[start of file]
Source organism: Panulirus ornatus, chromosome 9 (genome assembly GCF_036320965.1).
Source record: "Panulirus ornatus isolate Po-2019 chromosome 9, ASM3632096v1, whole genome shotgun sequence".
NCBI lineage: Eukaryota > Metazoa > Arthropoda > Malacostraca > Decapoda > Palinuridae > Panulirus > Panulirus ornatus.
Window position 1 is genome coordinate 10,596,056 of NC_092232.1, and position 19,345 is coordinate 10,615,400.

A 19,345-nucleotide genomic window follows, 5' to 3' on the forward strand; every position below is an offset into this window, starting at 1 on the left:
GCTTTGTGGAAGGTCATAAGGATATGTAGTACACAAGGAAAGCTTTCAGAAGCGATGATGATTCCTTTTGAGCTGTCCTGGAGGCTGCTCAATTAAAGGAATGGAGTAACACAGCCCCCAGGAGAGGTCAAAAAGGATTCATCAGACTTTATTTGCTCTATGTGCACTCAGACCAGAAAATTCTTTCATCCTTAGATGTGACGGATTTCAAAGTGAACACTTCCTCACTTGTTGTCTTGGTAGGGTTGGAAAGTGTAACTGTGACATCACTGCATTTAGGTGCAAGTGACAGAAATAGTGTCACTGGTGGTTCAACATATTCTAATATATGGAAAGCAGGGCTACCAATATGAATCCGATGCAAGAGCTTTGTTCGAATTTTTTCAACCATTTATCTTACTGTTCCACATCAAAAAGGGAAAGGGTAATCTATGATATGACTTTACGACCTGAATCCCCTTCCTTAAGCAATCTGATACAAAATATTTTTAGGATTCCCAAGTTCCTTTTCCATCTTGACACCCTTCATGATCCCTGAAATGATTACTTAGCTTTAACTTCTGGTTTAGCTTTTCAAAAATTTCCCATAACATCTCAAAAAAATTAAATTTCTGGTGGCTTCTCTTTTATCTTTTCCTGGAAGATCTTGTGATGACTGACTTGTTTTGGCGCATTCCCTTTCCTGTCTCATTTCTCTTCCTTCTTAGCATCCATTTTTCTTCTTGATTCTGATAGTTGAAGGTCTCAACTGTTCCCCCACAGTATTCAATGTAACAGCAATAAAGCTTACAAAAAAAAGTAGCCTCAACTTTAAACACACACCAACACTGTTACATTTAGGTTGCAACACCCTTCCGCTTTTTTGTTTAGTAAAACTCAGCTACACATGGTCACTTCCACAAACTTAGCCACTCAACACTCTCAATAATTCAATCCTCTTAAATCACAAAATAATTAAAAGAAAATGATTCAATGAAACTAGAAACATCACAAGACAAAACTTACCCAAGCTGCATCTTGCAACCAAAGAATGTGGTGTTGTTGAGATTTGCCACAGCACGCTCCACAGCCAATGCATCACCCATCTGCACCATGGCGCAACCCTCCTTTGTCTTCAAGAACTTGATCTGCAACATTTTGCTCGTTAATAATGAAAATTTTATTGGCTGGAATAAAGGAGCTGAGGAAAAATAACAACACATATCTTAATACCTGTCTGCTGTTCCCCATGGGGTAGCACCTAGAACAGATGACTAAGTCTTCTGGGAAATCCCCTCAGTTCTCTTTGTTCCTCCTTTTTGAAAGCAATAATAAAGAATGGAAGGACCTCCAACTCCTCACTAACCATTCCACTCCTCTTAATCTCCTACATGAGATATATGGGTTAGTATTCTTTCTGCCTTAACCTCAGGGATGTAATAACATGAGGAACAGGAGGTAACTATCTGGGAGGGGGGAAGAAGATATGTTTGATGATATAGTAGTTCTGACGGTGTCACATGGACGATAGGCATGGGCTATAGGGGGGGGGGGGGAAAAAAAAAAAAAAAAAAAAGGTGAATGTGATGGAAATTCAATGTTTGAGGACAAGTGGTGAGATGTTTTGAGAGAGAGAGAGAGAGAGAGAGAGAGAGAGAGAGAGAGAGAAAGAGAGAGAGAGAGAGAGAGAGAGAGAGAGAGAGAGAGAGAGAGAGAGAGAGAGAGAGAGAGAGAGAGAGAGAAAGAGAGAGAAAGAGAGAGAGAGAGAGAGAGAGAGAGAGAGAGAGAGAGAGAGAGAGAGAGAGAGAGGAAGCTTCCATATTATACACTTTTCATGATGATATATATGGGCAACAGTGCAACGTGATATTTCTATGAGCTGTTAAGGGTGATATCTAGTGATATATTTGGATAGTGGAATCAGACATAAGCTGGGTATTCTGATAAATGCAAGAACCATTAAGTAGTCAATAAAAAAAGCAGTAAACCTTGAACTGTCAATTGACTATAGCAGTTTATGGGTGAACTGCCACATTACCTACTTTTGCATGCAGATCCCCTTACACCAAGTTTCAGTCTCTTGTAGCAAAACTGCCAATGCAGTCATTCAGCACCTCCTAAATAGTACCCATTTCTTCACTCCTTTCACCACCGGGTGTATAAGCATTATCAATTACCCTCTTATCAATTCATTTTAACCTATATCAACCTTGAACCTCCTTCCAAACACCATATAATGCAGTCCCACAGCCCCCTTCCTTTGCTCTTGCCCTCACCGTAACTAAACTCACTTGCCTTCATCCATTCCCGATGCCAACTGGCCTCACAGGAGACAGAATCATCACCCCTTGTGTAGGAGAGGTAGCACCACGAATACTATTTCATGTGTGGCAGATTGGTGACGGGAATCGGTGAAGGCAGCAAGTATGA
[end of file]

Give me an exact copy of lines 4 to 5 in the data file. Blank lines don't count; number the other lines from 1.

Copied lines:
Window position 1 is genome coordinate 10,596,056 of NC_092232.1, and position 19,345 is coordinate 10,615,400.

A 19,345-nucleotide genomic window follows, 5' to 3' on the forward strand; every position below is an offset into this window, starting at 1 on the left: